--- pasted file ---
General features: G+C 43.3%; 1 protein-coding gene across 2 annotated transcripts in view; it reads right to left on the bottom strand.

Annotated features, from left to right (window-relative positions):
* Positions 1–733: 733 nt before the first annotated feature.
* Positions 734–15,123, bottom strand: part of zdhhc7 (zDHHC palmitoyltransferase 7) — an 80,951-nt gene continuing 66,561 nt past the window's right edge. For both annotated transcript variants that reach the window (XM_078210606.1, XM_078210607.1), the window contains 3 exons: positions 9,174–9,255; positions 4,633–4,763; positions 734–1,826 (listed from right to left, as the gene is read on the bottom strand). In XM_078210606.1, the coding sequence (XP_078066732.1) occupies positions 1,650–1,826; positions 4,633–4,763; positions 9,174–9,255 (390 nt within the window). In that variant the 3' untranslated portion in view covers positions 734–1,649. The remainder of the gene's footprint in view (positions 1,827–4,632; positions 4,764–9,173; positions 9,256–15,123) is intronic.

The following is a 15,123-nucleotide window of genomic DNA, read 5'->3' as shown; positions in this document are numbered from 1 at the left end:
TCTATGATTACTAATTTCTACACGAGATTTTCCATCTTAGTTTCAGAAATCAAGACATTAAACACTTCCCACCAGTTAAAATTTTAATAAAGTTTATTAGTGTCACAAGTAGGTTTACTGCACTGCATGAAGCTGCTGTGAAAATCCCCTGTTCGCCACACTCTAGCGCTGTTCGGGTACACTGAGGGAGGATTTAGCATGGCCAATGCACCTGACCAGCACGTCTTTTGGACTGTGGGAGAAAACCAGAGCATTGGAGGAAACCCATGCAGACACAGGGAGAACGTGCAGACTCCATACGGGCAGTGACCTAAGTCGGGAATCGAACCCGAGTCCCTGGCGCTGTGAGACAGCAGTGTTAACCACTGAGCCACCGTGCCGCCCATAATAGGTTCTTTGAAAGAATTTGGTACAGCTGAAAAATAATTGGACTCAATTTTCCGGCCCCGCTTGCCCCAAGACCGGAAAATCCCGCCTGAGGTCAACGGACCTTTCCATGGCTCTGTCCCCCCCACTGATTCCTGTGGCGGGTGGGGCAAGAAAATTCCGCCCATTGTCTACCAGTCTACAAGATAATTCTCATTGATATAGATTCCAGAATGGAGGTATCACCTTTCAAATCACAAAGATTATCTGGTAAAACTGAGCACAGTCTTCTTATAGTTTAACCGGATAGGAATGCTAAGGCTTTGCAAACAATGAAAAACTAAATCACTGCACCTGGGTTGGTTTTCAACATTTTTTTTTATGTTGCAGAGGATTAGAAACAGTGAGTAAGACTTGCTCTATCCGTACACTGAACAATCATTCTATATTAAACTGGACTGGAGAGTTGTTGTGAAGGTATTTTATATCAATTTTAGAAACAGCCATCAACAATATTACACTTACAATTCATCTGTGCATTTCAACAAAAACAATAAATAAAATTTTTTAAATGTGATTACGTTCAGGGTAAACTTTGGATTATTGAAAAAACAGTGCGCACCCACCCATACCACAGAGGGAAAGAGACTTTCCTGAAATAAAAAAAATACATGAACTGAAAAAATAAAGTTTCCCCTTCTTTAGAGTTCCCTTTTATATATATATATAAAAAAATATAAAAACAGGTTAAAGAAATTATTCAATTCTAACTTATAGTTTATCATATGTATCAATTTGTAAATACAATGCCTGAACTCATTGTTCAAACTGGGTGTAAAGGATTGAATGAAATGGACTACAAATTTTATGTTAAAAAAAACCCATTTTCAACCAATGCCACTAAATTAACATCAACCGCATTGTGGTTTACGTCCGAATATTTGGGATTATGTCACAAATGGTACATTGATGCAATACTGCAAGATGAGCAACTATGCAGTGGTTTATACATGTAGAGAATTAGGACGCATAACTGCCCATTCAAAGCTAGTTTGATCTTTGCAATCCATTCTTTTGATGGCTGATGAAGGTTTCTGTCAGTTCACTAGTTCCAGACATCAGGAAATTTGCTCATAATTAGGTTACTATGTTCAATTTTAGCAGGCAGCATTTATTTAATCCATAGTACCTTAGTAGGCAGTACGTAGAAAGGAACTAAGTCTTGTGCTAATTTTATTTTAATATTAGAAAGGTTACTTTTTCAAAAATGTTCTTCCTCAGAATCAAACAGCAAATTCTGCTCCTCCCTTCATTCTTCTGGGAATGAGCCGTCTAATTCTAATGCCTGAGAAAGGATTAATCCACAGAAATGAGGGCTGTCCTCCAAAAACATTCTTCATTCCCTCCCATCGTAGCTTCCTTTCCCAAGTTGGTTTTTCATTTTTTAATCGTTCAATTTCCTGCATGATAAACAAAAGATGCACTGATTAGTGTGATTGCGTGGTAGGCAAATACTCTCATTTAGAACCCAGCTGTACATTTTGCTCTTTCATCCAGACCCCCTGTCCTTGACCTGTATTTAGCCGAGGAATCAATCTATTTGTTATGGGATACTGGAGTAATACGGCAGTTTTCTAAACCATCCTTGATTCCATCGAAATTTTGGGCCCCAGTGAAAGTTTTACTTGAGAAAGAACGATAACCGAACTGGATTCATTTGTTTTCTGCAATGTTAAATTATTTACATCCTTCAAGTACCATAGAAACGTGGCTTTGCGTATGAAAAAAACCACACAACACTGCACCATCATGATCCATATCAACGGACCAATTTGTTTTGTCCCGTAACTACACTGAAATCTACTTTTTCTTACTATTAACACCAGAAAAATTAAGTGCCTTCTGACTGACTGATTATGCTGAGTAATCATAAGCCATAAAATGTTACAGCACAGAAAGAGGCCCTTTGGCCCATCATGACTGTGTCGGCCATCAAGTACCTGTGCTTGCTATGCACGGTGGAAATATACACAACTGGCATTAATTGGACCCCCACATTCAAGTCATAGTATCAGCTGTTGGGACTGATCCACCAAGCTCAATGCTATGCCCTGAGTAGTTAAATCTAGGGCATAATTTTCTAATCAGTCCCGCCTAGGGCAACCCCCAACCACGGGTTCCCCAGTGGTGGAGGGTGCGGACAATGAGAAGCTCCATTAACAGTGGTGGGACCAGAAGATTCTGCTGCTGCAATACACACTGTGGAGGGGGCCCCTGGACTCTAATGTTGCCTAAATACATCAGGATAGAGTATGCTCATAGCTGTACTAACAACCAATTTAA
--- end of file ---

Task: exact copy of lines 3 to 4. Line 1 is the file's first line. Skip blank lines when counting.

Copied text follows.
* Positions 1–733: 733 nt before the first annotated feature.
* Positions 734–15,123, bottom strand: part of zdhhc7 (zDHHC palmitoyltransferase 7) — an 80,951-nt gene continuing 66,561 nt past the window's right edge. For both annotated transcript variants that reach the window (XM_078210606.1, XM_078210607.1), the window contains 3 exons: positions 9,174–9,255; positions 4,633–4,763; positions 734–1,826 (listed from right to left, as the gene is read on the bottom strand). In XM_078210606.1, the coding sequence (XP_078066732.1) occupies positions 1,650–1,826; positions 4,633–4,763; positions 9,174–9,255 (390 nt within the window). In that variant the 3' untranslated portion in view covers positions 734–1,649. The remainder of the gene's footprint in view (positions 1,827–4,632; positions 4,764–9,173; positions 9,256–15,123) is intronic.